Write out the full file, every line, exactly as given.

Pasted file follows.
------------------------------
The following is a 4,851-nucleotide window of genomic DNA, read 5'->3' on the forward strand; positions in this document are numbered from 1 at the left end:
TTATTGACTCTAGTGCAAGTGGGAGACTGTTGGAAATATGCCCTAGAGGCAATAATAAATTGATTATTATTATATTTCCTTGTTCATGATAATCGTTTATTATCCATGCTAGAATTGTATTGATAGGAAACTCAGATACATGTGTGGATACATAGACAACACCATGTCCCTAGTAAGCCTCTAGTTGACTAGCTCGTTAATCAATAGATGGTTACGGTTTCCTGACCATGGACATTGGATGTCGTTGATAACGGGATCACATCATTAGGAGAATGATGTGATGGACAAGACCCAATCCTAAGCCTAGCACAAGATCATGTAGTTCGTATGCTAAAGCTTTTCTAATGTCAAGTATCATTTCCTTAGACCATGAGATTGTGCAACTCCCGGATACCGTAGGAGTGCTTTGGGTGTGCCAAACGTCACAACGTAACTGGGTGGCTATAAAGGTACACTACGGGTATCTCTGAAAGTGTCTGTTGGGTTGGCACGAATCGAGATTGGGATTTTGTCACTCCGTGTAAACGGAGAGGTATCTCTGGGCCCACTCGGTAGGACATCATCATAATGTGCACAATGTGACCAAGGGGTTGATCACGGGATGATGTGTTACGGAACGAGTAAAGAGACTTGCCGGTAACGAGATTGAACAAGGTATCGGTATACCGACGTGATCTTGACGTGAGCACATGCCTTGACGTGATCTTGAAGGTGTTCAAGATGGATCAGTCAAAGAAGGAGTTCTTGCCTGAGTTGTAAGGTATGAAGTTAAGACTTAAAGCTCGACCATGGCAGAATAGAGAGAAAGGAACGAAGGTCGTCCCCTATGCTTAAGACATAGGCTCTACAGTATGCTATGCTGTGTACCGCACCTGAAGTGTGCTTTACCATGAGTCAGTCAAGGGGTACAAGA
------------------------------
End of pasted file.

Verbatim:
The following is a 4,851-nucleotide window of genomic DNA, read 5'->3' on the forward strand; positions in this document are numbered from 1 at the left end:
TTATTGACTCTAGTGCAAGTGGGAGACTGTTGGAAATATGCCCTAGAGGCAATAATAAATTGATTATTATTATATTTCCTTGTTCATGATAATCGTTTATTATCCATGCTAGAATTGTATTGATAGGAAACTCAGATACATGTGTGGATACATAGACAACACCATGTCCCTAGTAAGCCTCTAGTTGACTAGCTCGTTAATCAATAGATGGTTACGGTTTCCTGACCATGGACATTGGATGTCGTTGATAACGGGATCACATCATTAGGAGAATGATGTGATGGACAAGACCCAATCCTAAGCCTAGCACAAGATCATGTAGTTCGTATGCTAAAGCTTTTCTAATGTCAAGTATCATTTCCTTAGACCATGAGATTGTGCAACTCCCGGATACCGTAGGAGTGCTTTGGGTGTGCCAAACGTCACAACGTAACTGGGTGGCTATAAAGGTACACTACGGGTATCTCTGAAAGTGTCTGTTGGGTTGGCACGAATCGAGATTGGGATTTTGTCACTCCGTGTAAACGGAGAGGTATCTCTGGGCCCACTCGGTAGGACATCATCATAATGTGCACAATGTGACCAAGGGGTTGATCACGGGATGATGTGTTACGGAACGAGTAAAGAGACTTGCCGGTAACGAGATTGAACAAGGTATCGGTATACCGACGTGATCTTGACGTGAGCACATGCCTTGACGTGATCTTGAAGGTGTTCAAGATGGATCAGTCAAAGAAGGAGTTCTTGCCTGAGTTGTAAGGTATGAAGTTAAGACTTAAAGCTCGACCATGGCAGAATAGAGAGAAAGGAACGAAGGTCGTCCCCTATGCTTAAGACATAGGCTCTACAGTATGCTATGCTGTGTACCGCACCTGAAGTGTGCTTTACCATGAGTCAGTCAAGGGGTACAAGA